You And Me And The Continuum... Doorman To The Atrocity Exhibition.
By Michael Holliday
The Atrocity Exhibition (1970), possibly J. G. Ballard’s most important book, consisted of a number of different texts that had originally appeared in print during the period 1966 to 1969.
You and Me and the Continuum, published in Impulse magazine in March, 1966, was the earliest of nine key sections of the book, all of which used a distinctive non-linear form of narrative.
Impulse Volume 1, Number 1, March 1966. Science Fantasy renamed itself Impulse with this issue.
This format had been first used by Ballard in a story which had appeared just a month or so earlier - Confetti Royale (later retitled The Beach Murders), a light-hearted spy pastiche written as 'an entertainment' for Ballard's friend George MacBeth.
The immediate impetus behind the writing of You and Me and the Continuum was a suggestion by Impulse editor, Kyril Bonfiglioli, that Ballard and other writers submit stories based on the notion of 'sacrifice'. Ballard explains in his introductory note to the story that this led him to consider the notion of “a botched second coming, the Messiah never quite managing to come to terms with the twentieth century.” Here is the theme of The Atrocity Exhibition as a whole the protagonist tries to make sense of the modern world and of his place in it.
But You and Me and the Continuum is not yet The Atrocity Exhibition. In this first story there are elements that hark back to Ballard's earlier stories The Waiting Grounds (1959) and The Voices of Time (1960), such as references to “the code-music of the quasars”, and to the possibility that space vehicles might be “symbols of redemption, ciphers in some futuristic myth”. More significantly, many of the key themes of the book are either absent or referred to only in passing.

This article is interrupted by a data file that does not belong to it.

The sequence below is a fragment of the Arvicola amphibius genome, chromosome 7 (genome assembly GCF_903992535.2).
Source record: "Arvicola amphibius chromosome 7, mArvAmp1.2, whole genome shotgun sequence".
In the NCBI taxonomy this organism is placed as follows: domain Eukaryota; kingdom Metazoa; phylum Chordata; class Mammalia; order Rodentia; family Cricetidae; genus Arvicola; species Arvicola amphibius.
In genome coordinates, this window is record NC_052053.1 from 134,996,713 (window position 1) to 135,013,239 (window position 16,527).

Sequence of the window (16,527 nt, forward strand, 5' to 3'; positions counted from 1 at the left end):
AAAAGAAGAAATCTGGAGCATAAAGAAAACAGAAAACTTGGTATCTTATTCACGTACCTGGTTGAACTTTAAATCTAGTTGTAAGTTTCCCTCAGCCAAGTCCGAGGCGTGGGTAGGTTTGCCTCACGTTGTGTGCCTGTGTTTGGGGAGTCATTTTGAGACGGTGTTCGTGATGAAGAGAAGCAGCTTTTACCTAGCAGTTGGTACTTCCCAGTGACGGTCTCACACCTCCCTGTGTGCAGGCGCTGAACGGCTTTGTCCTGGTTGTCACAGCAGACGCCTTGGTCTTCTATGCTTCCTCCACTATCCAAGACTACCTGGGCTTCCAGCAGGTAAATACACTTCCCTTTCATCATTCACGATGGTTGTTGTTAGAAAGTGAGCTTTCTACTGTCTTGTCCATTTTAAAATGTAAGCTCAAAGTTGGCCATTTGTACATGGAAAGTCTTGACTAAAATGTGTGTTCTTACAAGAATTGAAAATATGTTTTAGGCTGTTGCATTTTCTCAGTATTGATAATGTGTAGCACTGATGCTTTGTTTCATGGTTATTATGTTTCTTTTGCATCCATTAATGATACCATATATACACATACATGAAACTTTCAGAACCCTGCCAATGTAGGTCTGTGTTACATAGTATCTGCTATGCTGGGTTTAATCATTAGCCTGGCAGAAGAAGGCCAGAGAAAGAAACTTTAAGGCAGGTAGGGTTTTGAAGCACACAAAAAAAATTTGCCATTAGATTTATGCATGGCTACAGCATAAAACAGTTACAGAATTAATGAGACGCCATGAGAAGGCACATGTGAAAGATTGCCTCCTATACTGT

There are just fleeting references to an exhibition of atrocity photographs, and to President Kennedy's widow; giant photographs glide overhead, but these are of the Madonna, not Marilyn Monroe; there is a series of car crashes, but the passengers are merely plastic models; the ubiquitous Dr. Nathan is present, but limits himself to brief, often rather puzzled, comments such as “why had [the second coming] gone wrong? All too obviously there had been a complete cock-up.”
Only in the later stories does Ballard describe in any detail such topics as the re- enactment of famous tragedies in the form of psychodramas; car crash wounds; violence and the death of affect; the reversal of the interior and external worlds; and Traven's obsession with the world's geometry and his inability to accept the “phenomenology of the universe”.
The title and artwork from the first publication of Confetti Royale in Rogue, Feb/March 1966
Some of the light humour that had characterized Confetti Royale also appears in You and Me and the Continuum. An H-Bomber lands with an extra pilot who subsequently disappears, and it is suggested that this is a hoax involving “a junior officer who had become fatigued while playing Santa Claus on an inter-base visiting party.” And Dr. Nathan ponders whether the key to recent strange events might be provided by origami or dental formulae. But as the series of stories progresses, in parallel with the 1960s, the texts will darken and “optimum wound profiles” will replace origami and Santa Claus, just as the Vietnam War replaces The Great Society, and A Hard Day's Night gives way to Sympathy for the Devil.
Dick French's drawings from the illustrated edition of The Drowned World. Dragon's Dream Publishers, Leicester 1981
Despite the transitional nature of You and Me and the Continuum, its theme the attempt to come to terms with the twentieth century - can be seen as a continuation of the quest for meaning that had been a predominant thread in Ballard's novels and key short stories in the first half of the 1960s. But in those works’ meaning could be read off from the surroundings, at least by those characters who were willing to look. In The Drowned World (1963), for example, the biologist Kerans considers that his withdrawal from the rest of the expeditionary party is, “symptomatic ... of a careful preparation for a radically new environment, with its own internal landscape and logic …”. Similarly, in The Crystal World, Dr. Sanders discovers that “there is an immense reward to be found in that frozen forest. There the transfiguration of all living and inanimate forms occurs before our eyes ... However apostate we may be in this world, there perforce we become apostles of the prismatic sun.”